Adam Brooks may be right that there is a campaign against him, but it doesn't necessarily follow that it's based on falsehoods.
The Braddon Liberal candidate has doubled down on his denials in the face of further claims that he used an assumed identity in relationships with women.
Mr Brooks has declared he will be "pursuing legal recourse against suggestions that I have acted against the law", as is his right, and yet that may not be enough.
In a legal sense, he is absolutely entitled to be presumed innocent until proven guilty, and this particularly applies to accusations that he may have broken the law. But the court of public opinion doesn't apply this standard quite so well.
Assuming he is elected, Mr Brooks will come under enormous pressure. Indeed, he clearly already is, and independent Senator Jacqui Lambie was right to express concern about his wellbeing.
Another who will come under pressure is Premier Peter Gutwein, who has done some doubling down of his own, committing again and again to resigning should the Liberals no longer have a majority.
That has largely rested on the question of whether his party can win a second seat in the Hobart electorate of Clark, which it should, but we won't know for sure until the preferences are distributed next week.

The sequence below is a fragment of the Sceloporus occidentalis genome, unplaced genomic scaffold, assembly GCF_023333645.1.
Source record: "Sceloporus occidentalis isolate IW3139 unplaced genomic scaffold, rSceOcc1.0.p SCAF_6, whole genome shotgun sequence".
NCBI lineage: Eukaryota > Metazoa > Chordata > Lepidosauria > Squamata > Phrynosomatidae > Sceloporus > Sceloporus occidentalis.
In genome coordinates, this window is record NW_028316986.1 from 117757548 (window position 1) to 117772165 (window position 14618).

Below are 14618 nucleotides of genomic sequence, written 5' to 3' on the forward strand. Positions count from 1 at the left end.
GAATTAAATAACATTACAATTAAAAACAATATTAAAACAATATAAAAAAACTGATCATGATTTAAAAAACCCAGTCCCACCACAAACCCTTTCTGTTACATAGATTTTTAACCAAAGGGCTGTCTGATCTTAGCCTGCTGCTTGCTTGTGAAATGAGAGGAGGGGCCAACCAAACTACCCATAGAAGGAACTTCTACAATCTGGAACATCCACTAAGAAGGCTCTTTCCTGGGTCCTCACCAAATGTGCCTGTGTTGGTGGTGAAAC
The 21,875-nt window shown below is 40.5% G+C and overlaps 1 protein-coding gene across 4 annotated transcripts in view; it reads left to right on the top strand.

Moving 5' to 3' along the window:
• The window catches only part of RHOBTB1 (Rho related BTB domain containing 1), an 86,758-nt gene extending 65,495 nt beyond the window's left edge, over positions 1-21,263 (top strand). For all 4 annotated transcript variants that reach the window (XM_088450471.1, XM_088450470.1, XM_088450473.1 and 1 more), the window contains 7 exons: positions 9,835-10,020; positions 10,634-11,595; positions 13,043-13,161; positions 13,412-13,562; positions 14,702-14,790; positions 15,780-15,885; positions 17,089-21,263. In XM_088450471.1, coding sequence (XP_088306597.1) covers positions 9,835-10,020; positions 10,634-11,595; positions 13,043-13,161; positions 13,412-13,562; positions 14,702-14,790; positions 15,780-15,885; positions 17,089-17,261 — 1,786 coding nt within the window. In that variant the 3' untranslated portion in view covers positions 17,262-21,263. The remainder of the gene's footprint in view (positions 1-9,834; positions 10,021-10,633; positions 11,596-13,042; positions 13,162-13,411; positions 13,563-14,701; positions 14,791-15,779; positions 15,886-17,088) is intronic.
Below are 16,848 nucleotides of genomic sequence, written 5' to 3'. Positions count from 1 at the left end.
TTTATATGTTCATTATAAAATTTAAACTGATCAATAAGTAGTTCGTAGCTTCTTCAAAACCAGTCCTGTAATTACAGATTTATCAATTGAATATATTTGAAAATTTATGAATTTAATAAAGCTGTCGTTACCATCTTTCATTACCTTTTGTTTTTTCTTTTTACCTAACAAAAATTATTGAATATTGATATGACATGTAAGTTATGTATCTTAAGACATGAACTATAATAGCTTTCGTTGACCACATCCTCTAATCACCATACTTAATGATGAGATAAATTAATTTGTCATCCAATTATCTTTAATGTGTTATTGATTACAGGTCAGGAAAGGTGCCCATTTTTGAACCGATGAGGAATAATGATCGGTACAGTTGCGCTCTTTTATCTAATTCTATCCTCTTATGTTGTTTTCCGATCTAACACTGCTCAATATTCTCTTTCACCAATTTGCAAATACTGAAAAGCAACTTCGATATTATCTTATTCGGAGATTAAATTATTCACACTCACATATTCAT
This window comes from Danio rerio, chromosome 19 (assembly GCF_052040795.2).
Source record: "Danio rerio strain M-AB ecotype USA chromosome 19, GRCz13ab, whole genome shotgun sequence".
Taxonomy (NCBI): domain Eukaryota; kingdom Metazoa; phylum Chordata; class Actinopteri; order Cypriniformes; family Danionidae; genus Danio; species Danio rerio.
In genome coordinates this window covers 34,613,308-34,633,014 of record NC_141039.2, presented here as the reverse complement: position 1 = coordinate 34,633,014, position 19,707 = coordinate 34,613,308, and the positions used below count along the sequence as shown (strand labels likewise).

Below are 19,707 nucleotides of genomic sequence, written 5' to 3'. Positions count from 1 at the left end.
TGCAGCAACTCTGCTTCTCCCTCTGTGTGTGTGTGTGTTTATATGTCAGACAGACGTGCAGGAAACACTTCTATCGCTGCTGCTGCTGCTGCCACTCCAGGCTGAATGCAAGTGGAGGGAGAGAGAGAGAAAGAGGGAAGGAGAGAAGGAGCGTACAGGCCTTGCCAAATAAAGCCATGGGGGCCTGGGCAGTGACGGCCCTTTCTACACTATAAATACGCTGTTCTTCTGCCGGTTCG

The Liberals will be hoping for the best there, and they will also be hoping that incumbent minister Roger Jaensch and backbencher Felix Ellis are somehow able to overcome Mr Brooks in Braddon.
What if, however, Mr Gutwein only gets his first wish granted and not the second?
If the premier has his majority but it includes the embattled Mr Brooks, would sacking him from the party - for which there will be growing calls - then demand his own resignation as leader? Or if Mr Brooks chooses to resign as a Liberal and sit as an independent, would the same result follow?
The possibilities of how this matter could all play out add to the argument that Mr Gutwein should not have been so over the top with his promise to resign rather than govern in minority. It was a dumb call and he may come to regret it.